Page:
Sunday, May 16, 2010

Genes that let you live to be 100?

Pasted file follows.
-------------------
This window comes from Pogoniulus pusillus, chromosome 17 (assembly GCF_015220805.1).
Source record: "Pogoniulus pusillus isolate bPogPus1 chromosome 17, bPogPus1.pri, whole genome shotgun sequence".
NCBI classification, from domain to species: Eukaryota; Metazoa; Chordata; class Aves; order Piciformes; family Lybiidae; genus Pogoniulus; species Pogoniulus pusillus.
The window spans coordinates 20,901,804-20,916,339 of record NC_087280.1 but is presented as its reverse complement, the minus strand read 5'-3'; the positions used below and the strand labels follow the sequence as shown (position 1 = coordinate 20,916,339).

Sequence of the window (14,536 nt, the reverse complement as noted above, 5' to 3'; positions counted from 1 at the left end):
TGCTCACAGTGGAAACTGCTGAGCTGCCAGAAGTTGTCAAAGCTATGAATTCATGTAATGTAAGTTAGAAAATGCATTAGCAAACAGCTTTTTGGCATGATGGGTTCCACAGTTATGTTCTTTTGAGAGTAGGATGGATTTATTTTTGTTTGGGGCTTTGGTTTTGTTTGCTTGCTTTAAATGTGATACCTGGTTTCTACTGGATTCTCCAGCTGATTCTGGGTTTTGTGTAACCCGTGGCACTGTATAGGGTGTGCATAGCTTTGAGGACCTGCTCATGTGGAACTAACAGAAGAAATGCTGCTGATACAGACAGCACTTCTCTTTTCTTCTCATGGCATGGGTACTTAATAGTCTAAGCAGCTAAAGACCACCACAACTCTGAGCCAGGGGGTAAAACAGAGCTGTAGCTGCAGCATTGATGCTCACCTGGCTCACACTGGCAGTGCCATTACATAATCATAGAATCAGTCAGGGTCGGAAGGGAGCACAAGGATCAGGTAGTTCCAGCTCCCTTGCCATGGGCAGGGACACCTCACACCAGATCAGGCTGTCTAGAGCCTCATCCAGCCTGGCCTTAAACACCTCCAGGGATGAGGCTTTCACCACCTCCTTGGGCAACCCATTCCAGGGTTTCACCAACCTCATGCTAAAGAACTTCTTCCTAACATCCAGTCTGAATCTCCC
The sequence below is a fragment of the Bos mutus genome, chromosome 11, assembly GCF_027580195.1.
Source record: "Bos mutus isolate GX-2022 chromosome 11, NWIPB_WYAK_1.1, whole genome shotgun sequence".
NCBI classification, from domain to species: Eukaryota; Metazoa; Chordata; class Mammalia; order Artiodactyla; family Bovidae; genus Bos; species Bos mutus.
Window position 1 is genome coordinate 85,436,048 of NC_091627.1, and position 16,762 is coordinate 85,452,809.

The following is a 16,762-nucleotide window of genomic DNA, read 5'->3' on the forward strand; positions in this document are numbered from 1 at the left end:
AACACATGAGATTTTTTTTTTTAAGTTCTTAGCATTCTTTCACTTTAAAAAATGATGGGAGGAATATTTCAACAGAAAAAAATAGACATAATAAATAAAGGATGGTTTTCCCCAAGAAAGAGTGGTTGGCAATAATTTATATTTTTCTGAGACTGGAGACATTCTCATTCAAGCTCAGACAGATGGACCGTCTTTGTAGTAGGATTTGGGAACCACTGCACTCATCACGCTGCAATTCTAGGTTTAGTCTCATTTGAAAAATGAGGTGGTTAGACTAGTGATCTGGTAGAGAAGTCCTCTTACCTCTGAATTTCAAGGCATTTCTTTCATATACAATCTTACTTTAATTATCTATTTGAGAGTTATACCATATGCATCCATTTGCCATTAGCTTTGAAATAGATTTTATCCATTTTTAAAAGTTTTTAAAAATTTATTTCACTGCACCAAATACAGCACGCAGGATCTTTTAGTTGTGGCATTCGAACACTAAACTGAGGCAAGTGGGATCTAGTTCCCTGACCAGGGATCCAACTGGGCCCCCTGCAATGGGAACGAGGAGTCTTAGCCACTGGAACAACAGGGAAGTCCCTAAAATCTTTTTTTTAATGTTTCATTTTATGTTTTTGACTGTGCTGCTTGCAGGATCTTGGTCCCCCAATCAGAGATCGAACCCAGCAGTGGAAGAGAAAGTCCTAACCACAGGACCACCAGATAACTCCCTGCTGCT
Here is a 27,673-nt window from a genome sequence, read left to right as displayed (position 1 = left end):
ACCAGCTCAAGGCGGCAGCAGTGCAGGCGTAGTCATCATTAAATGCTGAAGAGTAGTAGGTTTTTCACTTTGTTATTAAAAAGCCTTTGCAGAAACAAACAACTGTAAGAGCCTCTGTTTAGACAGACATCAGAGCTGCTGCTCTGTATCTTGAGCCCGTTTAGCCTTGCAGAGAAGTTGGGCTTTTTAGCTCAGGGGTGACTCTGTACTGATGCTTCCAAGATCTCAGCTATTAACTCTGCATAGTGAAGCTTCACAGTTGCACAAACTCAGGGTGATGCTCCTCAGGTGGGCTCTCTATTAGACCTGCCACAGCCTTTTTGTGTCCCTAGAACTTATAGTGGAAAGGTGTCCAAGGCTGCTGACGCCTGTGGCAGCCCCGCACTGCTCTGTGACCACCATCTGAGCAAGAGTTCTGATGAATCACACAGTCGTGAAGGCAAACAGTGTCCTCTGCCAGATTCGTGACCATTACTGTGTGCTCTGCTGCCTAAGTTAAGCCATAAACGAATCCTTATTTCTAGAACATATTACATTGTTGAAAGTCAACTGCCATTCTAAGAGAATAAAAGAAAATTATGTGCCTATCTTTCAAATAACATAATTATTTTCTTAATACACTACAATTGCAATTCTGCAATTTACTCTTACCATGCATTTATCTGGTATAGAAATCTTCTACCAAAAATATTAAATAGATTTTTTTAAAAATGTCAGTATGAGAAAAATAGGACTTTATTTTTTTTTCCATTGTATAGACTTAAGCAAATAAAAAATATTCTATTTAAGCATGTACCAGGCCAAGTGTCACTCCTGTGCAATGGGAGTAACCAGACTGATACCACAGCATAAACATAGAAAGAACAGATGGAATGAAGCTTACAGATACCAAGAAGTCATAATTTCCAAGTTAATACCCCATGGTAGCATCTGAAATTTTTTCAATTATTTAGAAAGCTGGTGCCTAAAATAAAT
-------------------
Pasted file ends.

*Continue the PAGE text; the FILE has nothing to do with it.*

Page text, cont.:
Scientists have apparently discovered genes whose lucky carriers have a much improved chance of living to be 100 even if they indulge in an unhealthy lifestyle. The genes appear to protect people against the effects of smoking and bad diet and can also delay the onset of age-related illnesses such as cancer and heart disease by up to 30 years. No single gene is a guaranteed fountain of youth. Instead, the secret of longevity probably lies in having the right collection of genes, according to studies of centenarians and their families. Such combinations are extremely rare — only one person in 10,000 reaches the age of 100. The genes appear to give a little extra protection against the diseases of old age. Centenarians seem to have a high chance of having several such genes embedded in their genomes. These genes are thought to include ADIPOQ, which is found in about 10% of young people but in nearly 30% of people living past 100. The CETP gene and the ApoC3 gene are found in 10% of young people, but in about 20% of centenarians. The studies show that tiny mutations in the make-up of particular genes can sharply increase a person’s lifespan. The human genome contains about 28,000 genes, but they are controlled by a tiny number of so-called regulator genes.

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